By Garrett Boyce
Major corporations face a lot of public pressure. From Facebook to Volkswagen, understanding how large companies navigate bad press is important to people from diverse perspectives, including consumers, employees, and future industry leaders. There are lessons to be learned about which companies are worthy of one’s patronage, which are worthy of one’s work, and how to lead one that’s worthy of both. Judging a company’s handling of a PR scandal is a vital method of assessing the savviness of its CEO, the longevity of its brand, and its commitment to social responsibility. Hence, optics are essential to maintaining a healthy and successful business.
Considering that public opinion has led to the downfall of countless companies, it’s no surprise that optics should be viewed as a vital KPI. Purdue Pharma went bankrupt over a PR scandal (Associated Press) and will close as a result (Isidore, C.). Volkswagen had their stock drop ~40% after their infamous 2015 emissions scandal (Chu, B.). Clearly, bad press is a major risk to corporations, but why is it that “problem companies” like Facebook are still in the public eye, and thriving in it (Newton, C.)?
According to Forbes, proven ways of handling bad press include responding as a team, owning up to the issue at hand, being transparent, and following the “four R’s”: regret, responsibility, reform, and restitution (Forbes Agency Council). Facebook did some, but not all, of that. Rather than responding as a team, CEO Mark Zuckerberg put the blame mostly on himself, expressed regret, took responsibility (Wiener-Bronner, D.), and pledged reform (Lee, D.). Given the Cambridge Analytica scandal was highly technical and impossible to make reparations for (having one’s data sold isn’t tangible or very quantifiable), restitution and transparency could not be achieved. This led to a loss of $134 billion, and yet Facebook was able to recover all of it in roughly two months (Mirhaydari, A.).
Volkswagen also saw a rapid recovery immediately following their 2015 emissions scandal, increasing revenue by almost 20% from 2016 to 2018 (Macrotrends). Now they’re the second largest auto manufacturer in the world, and almost tied for first (Johnston, M.). Their path to revenue growth involved layoffs, wide-scale restructuring, and a commitment to the future of electric vehicles (Campbell, M., Rauwald, C., & Reiter, C.).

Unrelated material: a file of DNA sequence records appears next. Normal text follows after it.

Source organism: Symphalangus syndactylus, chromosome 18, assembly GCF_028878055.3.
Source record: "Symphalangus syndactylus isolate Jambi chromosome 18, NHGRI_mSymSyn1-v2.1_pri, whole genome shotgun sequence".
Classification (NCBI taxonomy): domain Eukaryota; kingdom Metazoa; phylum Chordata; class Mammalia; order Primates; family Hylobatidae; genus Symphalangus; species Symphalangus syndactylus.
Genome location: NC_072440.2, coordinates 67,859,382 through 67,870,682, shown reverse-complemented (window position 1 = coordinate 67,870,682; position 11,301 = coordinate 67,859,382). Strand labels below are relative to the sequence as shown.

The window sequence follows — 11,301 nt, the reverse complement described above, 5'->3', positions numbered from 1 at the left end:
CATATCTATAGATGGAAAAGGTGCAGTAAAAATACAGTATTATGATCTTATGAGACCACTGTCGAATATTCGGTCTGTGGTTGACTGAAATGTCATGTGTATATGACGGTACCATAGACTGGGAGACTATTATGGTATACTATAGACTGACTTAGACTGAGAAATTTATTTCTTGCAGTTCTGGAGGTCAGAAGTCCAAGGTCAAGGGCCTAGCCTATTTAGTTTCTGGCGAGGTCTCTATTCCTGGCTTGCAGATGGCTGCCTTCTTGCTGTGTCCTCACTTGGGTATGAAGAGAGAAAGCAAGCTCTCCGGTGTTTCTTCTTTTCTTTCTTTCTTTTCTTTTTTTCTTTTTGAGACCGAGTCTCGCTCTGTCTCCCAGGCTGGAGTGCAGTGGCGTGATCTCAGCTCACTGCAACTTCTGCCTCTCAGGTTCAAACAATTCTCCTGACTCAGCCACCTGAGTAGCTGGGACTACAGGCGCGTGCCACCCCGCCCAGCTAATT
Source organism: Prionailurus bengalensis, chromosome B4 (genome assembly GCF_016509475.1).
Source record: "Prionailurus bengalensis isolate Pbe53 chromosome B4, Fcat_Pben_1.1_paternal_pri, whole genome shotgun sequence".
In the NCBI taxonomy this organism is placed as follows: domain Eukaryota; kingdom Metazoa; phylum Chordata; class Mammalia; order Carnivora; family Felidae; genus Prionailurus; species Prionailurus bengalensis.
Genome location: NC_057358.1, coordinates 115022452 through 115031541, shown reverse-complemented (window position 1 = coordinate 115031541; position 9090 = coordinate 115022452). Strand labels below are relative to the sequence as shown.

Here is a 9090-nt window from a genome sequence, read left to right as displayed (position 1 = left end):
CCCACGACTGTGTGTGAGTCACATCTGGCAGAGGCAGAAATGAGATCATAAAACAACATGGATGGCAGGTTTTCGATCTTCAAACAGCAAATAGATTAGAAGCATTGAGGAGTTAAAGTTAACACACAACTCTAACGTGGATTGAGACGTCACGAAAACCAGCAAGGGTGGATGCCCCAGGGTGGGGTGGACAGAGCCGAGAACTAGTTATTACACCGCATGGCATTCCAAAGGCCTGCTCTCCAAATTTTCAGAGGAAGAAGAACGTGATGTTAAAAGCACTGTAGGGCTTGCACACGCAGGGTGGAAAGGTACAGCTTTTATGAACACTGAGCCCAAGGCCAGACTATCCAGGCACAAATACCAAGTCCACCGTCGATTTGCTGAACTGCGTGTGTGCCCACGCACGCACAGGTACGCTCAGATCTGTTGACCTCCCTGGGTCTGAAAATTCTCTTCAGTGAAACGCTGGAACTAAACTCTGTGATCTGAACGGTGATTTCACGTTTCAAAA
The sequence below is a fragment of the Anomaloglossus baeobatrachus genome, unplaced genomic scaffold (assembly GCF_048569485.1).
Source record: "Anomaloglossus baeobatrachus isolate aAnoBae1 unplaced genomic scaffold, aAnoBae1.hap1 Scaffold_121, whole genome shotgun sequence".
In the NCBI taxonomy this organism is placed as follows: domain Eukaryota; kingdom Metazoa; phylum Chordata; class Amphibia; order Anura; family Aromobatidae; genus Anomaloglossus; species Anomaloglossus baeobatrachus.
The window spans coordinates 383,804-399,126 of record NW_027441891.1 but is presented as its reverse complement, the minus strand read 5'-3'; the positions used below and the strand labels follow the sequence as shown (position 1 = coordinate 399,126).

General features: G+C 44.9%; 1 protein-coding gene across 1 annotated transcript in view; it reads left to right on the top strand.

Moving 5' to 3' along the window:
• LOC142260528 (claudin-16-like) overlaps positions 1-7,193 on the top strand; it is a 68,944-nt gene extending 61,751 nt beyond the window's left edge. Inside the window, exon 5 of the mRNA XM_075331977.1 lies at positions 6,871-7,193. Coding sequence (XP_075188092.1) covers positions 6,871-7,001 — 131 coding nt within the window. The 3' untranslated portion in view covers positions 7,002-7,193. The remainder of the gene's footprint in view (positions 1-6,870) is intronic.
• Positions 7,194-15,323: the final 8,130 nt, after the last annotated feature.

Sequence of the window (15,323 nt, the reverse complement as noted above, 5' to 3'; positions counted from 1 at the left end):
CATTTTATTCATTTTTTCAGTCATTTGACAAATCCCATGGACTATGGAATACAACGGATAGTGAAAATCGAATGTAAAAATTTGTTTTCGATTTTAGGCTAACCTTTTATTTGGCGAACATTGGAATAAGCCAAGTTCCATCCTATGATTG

As a final example, management consulting firm McKinsey & Company’s recent involvement in the same scandal as Purdue Pharma (Forsythe, M., & Bogdanich, W.) would lead any reader to imagine they would be in serious trouble too. However, this was not the case―McKinsey suffered a mere $600 million in losses, less than one month’s revenue (Forbes Staff). Even after this scandal, according to Forbes they are still one of “America’s Best Employers” this year (Forbes Staff). Their recourse involved a rare apology and an acceptance of responsibility, but frankly, not much more than that (Bogdanich, W., & Forsythe, M.). So how did McKinsey and the other aforementioned companies chart their path to normalcy, and how can they serve as examples to future industry leaders? The answer is twofold: distance and deflection.
Client services and large tech companies benefit from distance. In McKinsey’s case, their role is merely an advisory one. Oftentimes their options are restricted by their clients’ intended goals. As a result, they are burdened with far less responsibility should things go south, since the advisee is the one directly causing the trouble. McKinsey advised Purdue Pharma on how to evade bad PR and increase OxyContin sales during the opioid crisis, but ultimately it was Purdue that expressed interest and went through with it. Oftentimes this leads to companies like these being one step removed from the issue at hand, hence explaining why they are far more resilient when faced with bad optics.